The Unsolicited Opinions of the Alabama Housewife: Holidays
Words by Mary Alayne B. Long
Illustration by Eliza Bishop
It’s the most wonderful time of the year! Turkeys are frying, lights are being strung, cards are being mailed, and no matter where you find yourself as you read this, chances are you’ll soon be sitting at a table surrounded by those you love most—and possibly some of those you don’t.
The holiday season brings out the best and worst in all of us. It’s inevitable. We are crammed into planes, trains, and automobiles as over the river and through the woods to grandmother’s house we go. Traditionally, Thanksgiving and Christmas are the big “bring home” seasons for those who find themselves latched onto someone new. Between November 25 and December 31, girlfriends and boyfriends all across the country are hurled into all sorts of unknown family traditions as they accompany their significant others home for the first time. It can be a ton of fun, but it can also set the stage for some pretty embarrassing moments.
The first time I went home with Mr. to meet his family, they were gathered together from near and far to celebrate his grandmother’s 90th birthday. “It’s just a barbeque,” he told me. “Very casual,” he insisted. He was wrong. As we walked into his parents’ house it didn’t take long to realize that he had absolutely no idea what he was talking about. Of course, twenty-five years later, I am prepared for him to be wrong about things like this, but walking into a birthday party in a miniskirt and a fun top when everyone else was wearing church clothes, was not the way I wanted to learn that.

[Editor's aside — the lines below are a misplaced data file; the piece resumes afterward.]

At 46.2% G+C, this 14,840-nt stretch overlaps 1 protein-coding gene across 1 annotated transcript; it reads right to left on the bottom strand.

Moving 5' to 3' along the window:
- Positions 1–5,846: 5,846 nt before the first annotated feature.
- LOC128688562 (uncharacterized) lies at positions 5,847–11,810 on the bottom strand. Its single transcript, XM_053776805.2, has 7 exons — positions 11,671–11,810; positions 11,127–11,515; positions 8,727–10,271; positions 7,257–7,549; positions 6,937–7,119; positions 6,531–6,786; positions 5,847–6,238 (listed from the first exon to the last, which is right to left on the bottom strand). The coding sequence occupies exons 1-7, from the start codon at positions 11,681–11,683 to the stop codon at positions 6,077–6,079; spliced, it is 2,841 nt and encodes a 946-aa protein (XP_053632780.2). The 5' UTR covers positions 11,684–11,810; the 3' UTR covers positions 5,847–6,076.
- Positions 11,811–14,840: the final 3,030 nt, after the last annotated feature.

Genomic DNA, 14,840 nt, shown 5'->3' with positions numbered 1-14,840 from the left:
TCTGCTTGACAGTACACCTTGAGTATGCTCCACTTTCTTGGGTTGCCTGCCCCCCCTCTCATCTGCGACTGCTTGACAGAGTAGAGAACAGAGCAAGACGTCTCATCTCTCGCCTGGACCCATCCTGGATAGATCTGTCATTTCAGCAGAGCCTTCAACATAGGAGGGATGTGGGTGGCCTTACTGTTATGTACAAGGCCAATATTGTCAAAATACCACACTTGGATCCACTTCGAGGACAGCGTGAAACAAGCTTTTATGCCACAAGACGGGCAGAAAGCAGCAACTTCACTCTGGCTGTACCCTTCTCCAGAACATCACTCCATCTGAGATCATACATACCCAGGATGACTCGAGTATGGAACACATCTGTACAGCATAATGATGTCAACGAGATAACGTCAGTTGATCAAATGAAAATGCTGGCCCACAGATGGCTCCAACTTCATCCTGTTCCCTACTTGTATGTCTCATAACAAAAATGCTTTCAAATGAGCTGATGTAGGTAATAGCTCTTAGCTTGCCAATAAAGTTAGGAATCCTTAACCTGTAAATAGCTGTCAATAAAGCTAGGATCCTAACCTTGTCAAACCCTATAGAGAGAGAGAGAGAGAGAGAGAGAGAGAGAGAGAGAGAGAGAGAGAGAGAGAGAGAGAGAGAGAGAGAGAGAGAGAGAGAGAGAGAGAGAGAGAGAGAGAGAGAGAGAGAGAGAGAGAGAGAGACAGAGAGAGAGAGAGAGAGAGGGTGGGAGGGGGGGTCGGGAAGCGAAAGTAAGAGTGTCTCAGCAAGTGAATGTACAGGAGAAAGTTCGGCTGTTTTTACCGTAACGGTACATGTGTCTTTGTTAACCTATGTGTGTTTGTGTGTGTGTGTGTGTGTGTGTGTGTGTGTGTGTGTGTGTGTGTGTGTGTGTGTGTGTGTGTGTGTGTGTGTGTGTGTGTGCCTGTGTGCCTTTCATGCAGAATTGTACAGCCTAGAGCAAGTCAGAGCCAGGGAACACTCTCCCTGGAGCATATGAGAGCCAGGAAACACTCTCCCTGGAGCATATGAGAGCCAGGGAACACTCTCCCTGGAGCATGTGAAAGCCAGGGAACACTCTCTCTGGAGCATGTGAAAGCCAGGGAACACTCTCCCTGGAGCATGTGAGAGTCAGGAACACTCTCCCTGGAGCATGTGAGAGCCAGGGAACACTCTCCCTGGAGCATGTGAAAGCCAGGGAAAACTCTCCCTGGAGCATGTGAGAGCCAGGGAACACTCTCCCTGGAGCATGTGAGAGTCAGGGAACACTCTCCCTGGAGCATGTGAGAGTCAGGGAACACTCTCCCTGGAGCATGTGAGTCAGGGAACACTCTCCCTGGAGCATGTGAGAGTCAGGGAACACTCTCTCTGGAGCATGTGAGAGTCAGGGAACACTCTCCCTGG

Suffice it to say, if you are headed home with a friend for the first time, don’t simply ask about his family. Interrogate Put him under a spotlight and make him answer all the important questions. We all know there’s never a second chance to make a first impression, so be prepared. Are his parents teetotalers? Don’t bring a bottle of wine. Is his sister vegan? Don’t show up with a rack of ribs. Does everyone oddly avoid the topic of Uncle Junior’s roommate, Ted? Do not, I repeat, do not ask if they are gay. Trust me on this one. And for heaven’s sake, do not talk about politics. Or religion. Or SEC football if you find yourself in the house of the enemy. (Roll Tide!) But even after all the questions and the research, know that you’re going to make mistakes. You’ll misspeak, misstep. But ask for forgiveness quickly and cut yourself some slack.
During our first Christmas together, my husband spilled an entire cup of Copenhagen Fine Cut Snuff—let’s call it leftovers—across my lap as we turned into his parents’ driveway. I was wearing winter white slacks, so there was no recovery, and I spent the rest of the joyous holiday evening wearing a pair of his daddy’s sweatpants. I was mortified, to say the least, but it has become a funny family story all these years later. The truth is, if you’re supposed to end up hitched on to the folks you find yourself visiting this holiday season, chances are any mistakes you make while you sit around that big family table will bring laughter and joy to those same folks at that very same table years down the road.
Regardless of where we find ourselves during this time of year, or which traditions we celebrate, one thing is likely true for us all: The holiday season is all about families. And families are all about love.